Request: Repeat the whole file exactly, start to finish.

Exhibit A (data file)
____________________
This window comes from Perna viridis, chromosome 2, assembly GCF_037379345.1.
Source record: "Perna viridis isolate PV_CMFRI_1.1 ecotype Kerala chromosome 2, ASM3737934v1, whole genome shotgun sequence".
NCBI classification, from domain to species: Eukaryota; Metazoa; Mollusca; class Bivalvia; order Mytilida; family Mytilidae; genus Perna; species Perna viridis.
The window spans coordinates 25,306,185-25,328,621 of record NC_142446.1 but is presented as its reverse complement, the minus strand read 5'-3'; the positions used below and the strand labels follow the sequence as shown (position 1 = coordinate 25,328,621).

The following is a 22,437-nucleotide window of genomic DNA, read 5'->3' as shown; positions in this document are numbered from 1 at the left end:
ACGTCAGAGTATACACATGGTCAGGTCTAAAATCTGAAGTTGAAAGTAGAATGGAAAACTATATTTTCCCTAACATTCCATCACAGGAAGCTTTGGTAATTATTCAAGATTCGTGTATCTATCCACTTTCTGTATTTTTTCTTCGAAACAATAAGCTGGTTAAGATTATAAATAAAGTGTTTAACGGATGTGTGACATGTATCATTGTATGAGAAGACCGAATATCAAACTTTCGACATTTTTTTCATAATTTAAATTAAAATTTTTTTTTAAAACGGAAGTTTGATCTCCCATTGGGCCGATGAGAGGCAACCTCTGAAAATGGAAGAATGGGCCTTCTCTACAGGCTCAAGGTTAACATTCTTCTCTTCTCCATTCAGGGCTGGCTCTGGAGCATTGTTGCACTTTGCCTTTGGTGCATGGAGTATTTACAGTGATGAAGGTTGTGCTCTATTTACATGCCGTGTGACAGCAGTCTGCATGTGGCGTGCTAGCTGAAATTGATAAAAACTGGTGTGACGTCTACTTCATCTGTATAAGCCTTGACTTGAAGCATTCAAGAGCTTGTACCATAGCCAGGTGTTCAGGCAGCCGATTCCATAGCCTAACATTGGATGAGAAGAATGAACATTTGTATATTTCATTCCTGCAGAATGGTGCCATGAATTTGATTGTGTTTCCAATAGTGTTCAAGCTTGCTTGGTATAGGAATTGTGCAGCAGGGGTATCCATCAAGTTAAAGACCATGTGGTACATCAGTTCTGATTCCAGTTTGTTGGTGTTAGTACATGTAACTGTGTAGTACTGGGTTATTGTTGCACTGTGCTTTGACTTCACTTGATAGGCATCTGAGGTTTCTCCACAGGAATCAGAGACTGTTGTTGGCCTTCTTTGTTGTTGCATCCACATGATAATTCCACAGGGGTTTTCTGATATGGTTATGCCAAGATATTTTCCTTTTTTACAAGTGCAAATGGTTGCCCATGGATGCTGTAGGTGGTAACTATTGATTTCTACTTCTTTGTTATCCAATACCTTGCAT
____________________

This window comes from Perna viridis, chromosome 2, assembly GCF_037379345.1.
Source record: "Perna viridis isolate PV_CMFRI_1.1 ecotype Kerala chromosome 2, ASM3737934v1, whole genome shotgun sequence".
NCBI classification, from domain to species: Eukaryota; Metazoa; Mollusca; class Bivalvia; order Mytilida; family Mytilidae; genus Perna; species Perna viridis.
The window spans coordinates 25,306,185-25,328,621 of record NC_142446.1 but is presented as its reverse complement, the minus strand read 5'-3'; the positions used below and the strand labels follow the sequence as shown (position 1 = coordinate 25,328,621).

The following is a 22,437-nucleotide window of genomic DNA, read 5'->3' as shown; positions in this document are numbered from 1 at the left end:
ACGTCAGAGTATACACATGGTCAGGTCTAAAATCTGAAGTTGAAAGTAGAATGGAAAACTATATTTTCCCTAACATTCCATCACAGGAAGCTTTGGTAATTATTCAAGATTCGTGTATCTATCCACTTTCTGTATTTTTTCTTCGAAACAATAAGCTGGTTAAGATTATAAATAAAGTGTTTAACGGATGTGTGACATGTATCATTGTATGAGAAGACCGAATATCAAACTTTCGACATTTTTTTCATAATTTAAATTAAAATTTTTTTTTAAAACGGAAGTTTGATCTCCCATTGGGCCGATGAGAGGCAACCTCTGAAAATGGAAGAATGGGCCTTCTCTACAGGCTCAAGGTTAACATTCTTCTCTTCTCCATTCAGGGCTGGCTCTGGAGCATTGTTGCACTTTGCCTTTGGTGCATGGAGTATTTACAGTGATGAAGGTTGTGCTCTATTTACATGCCGTGTGACAGCAGTCTGCATGTGGCGTGCTAGCTGAAATTGATAAAAACTGGTGTGACGTCTACTTCATCTGTATAAGCCTTGACTTGAAGCATTCAAGAGCTTGTACCATAGCCAGGTGTTCAGGCAGCCGATTCCATAGCCTAACATTGGATGAGAAGAATGAACATTTGTATATTTCATTCCTGCAGAATGGTGCCATGAATTTGATTGTGTTTCCAATAGTGTTCAAGCTTGCTTGGTATAGGAATTGTGCAGCAGGGGTATCCATCAAGTTAAAGACCATGTGGTACATCAGTTCTGATTCCAGTTTGTTGGTGTTAGTACATGTAACTGTGTAGTACTGGGTTATTGTTGCACTGTGCTTTGACTTCACTTGATAGGCATCTGAGGTTTCTCCACAGGAATCAGAGACTGTTGTTGGCCTTCTTTGTTGTTGCATCCACATGATAATTCCACAGGGGTTTTCTGATATGGTTATGCCAAGATATTTTCCTTTTTTACAAGTGCAAATGGTTGCCCATGGATGCTGTAGGTGGTAACTATTGATTTCTACTTCTTTGTTATCCAATACCTTGCAT